After three months of me trying and giving UA the benefit of the doubt, I gave up, and have not been back on UA. Not until they deliver in-flight consistency, equipment reliability and personnel that actually represents the “friendly skies” UA purports to deliver will I be back. I have a feeling pigs will fly first.

  20. @747always FALSE that is NOT and never has been my position. I have said that United is substantially to blame, that the Chicago Aviation Police share much of the blame as well. And that while I do think Dr. Dao should have complied with a (legal) request, he did NOT deserve what happened to him.

    I do not know why you are completely misunderstanding or willfully misrepresenting my position.

  21. Agree with Gary: EVERYONE involved shares the blame: United, Airport Police, and last — but not least — David Dao. It took “three to tango” to produce this trainwreck. But the fact remains that David Dao is the only wrongdoer who actually profited from his wrongdoing. Everyone else had to pay dearly.

    When David Dao was carrying on about how he is a doctor and needed to see patients the next morning, maybe he should have mentioned:

    “I am a convicted felon who lost my medical license for dealing opioids and defrauding Medicare, and I don’t really have a medical license at all, but after 10 years of being banned from medical practice, I am allowed to work in an outpatient clinic one day a week under supervision from real doctors.”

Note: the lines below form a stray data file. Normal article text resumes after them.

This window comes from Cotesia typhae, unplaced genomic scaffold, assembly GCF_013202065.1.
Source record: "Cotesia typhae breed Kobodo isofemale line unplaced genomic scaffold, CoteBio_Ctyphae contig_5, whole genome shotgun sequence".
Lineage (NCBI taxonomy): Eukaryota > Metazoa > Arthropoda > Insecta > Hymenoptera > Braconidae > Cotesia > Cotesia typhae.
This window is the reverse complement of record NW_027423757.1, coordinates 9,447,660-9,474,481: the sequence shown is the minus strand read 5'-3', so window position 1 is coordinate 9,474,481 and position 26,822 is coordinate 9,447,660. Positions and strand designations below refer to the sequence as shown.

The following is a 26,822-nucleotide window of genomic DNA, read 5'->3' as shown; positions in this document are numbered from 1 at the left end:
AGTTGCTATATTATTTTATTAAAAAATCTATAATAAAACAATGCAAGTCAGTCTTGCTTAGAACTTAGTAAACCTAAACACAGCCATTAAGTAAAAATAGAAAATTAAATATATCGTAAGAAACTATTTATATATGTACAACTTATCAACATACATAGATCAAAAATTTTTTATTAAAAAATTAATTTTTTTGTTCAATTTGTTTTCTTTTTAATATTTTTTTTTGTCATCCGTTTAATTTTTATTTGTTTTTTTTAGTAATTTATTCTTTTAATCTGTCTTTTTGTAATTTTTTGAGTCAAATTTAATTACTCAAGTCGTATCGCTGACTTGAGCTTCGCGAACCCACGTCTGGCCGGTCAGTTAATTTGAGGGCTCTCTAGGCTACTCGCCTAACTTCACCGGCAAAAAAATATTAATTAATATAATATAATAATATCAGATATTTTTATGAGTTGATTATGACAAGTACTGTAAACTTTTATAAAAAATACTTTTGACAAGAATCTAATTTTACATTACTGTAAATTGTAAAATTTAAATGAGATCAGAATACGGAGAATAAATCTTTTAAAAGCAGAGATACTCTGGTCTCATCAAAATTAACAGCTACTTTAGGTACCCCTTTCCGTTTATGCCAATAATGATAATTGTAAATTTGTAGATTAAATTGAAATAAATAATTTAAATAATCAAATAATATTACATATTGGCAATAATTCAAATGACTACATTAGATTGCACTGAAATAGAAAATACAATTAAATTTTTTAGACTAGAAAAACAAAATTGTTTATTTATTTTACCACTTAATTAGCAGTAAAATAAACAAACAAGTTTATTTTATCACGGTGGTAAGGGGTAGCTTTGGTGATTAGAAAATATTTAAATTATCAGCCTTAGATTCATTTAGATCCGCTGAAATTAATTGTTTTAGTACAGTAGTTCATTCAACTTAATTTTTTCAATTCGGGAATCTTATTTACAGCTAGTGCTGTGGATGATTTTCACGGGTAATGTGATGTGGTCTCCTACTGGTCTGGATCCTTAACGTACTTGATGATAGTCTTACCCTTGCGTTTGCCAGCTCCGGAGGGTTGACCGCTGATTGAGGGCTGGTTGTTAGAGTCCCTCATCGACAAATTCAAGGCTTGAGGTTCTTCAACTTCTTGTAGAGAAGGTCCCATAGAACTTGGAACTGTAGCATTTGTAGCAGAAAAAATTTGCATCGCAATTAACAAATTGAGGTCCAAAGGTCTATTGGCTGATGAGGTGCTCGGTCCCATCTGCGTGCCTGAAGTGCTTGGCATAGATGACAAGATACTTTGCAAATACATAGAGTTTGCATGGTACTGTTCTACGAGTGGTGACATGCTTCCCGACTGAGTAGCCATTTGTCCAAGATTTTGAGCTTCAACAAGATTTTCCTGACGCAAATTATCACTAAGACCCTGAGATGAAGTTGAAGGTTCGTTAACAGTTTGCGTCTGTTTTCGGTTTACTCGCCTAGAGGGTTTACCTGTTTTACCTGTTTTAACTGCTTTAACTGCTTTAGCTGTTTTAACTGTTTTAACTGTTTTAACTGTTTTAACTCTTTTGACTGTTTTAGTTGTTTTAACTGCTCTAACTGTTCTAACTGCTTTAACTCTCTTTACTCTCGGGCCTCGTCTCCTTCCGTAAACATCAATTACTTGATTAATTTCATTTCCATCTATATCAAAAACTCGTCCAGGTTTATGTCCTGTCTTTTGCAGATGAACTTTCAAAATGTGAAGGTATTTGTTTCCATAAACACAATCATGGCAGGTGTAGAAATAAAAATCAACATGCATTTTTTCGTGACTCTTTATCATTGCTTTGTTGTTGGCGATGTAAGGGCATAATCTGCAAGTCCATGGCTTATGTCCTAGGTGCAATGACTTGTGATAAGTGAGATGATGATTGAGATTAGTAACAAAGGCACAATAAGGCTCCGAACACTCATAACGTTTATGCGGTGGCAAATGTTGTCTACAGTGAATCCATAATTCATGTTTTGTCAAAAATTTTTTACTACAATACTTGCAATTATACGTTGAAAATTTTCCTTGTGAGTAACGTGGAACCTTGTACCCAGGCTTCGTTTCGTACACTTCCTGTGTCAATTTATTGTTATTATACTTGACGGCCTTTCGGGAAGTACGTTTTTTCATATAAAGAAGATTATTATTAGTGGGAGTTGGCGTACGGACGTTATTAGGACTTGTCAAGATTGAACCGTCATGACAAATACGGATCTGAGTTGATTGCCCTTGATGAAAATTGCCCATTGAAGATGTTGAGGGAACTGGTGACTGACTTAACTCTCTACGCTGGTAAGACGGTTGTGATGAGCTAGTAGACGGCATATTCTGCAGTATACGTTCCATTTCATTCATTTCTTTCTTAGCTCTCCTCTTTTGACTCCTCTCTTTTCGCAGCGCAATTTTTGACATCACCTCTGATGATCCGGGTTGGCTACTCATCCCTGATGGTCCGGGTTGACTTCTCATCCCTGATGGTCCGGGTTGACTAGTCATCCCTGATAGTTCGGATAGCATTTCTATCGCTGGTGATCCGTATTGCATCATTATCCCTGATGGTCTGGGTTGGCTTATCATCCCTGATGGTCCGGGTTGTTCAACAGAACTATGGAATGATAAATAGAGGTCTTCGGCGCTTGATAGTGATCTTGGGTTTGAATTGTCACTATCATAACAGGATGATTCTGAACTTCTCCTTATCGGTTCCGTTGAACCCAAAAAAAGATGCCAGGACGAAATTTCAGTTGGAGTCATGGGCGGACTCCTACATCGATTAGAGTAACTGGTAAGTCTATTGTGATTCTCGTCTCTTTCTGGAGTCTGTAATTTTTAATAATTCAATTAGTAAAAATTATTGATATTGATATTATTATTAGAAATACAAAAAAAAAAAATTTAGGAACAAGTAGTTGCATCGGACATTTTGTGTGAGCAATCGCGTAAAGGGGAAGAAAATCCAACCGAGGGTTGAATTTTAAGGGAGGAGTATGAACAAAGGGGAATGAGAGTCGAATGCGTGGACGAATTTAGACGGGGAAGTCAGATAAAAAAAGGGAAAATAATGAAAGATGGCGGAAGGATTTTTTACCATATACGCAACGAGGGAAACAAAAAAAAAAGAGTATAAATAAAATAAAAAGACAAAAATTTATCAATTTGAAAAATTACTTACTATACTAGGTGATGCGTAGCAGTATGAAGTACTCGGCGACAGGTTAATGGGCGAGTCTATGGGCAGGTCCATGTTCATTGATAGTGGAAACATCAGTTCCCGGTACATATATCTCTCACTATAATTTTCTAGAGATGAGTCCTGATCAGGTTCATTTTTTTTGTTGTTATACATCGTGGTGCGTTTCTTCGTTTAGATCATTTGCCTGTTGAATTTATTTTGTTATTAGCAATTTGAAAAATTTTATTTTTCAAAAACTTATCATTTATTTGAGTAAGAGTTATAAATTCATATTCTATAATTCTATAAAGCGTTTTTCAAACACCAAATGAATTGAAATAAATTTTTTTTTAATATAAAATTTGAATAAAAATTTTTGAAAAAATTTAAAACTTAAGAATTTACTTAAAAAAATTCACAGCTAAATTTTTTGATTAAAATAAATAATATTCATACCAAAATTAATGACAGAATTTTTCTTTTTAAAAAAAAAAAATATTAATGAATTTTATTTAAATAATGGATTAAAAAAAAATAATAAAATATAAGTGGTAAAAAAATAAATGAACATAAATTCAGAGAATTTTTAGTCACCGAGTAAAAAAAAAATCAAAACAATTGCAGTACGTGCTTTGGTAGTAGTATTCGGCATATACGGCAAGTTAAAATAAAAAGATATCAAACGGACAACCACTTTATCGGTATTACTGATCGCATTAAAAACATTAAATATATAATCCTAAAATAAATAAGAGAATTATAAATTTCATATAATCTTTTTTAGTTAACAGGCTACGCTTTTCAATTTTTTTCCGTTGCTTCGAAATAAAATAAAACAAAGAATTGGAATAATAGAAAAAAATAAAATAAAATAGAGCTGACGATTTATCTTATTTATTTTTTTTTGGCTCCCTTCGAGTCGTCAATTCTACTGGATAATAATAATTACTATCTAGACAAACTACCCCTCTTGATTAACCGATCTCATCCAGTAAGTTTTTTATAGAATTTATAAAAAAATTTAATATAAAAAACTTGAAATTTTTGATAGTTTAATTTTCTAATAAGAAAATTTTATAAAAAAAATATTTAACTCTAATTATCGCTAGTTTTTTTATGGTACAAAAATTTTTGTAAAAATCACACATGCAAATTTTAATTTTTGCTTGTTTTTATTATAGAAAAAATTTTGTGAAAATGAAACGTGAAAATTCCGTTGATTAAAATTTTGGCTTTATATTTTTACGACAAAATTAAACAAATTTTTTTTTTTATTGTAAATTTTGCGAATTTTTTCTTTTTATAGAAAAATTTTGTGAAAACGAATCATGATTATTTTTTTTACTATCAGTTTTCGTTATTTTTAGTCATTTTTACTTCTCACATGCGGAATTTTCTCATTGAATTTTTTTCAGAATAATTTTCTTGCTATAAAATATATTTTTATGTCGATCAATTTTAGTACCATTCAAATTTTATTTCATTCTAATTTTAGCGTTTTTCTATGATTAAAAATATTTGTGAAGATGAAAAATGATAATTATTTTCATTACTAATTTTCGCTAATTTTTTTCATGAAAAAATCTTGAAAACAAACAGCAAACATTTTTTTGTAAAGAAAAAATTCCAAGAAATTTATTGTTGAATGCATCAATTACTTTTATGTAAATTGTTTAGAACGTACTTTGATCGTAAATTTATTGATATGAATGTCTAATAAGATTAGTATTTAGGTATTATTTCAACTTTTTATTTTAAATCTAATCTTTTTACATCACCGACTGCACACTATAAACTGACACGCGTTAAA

I’m sure everyone would have agreed he was the most important person on the flight, and the one person who could not be IVDB’d.

    What a world!

  22. Why Congress? Have you flown lately? They throw people off planes like the WWF. Take a look at CEO Munoz’s first tweet. Notice the arrogance? That’s why he’ll be unemployed next year. He’s done. And the airlines customer tone WILL change. Let all the airline CEO’s get roasted by Pocahontas and Stewart Smalley. Any stewardess talks to me with that tone, I’ll get $20M just like Dr. Dao just got.

  23. If David doubt really got $20 million I would like to knock out the rest of his teeth And beat the stuffing out of them so united can get that kind of money’s worth.

    The settlement is confidential and I don’t think there’s any real information about how much he got, but I would imagine it’s in the six figures not eight figures

    Privately, airline employees are backing the airline not the passenger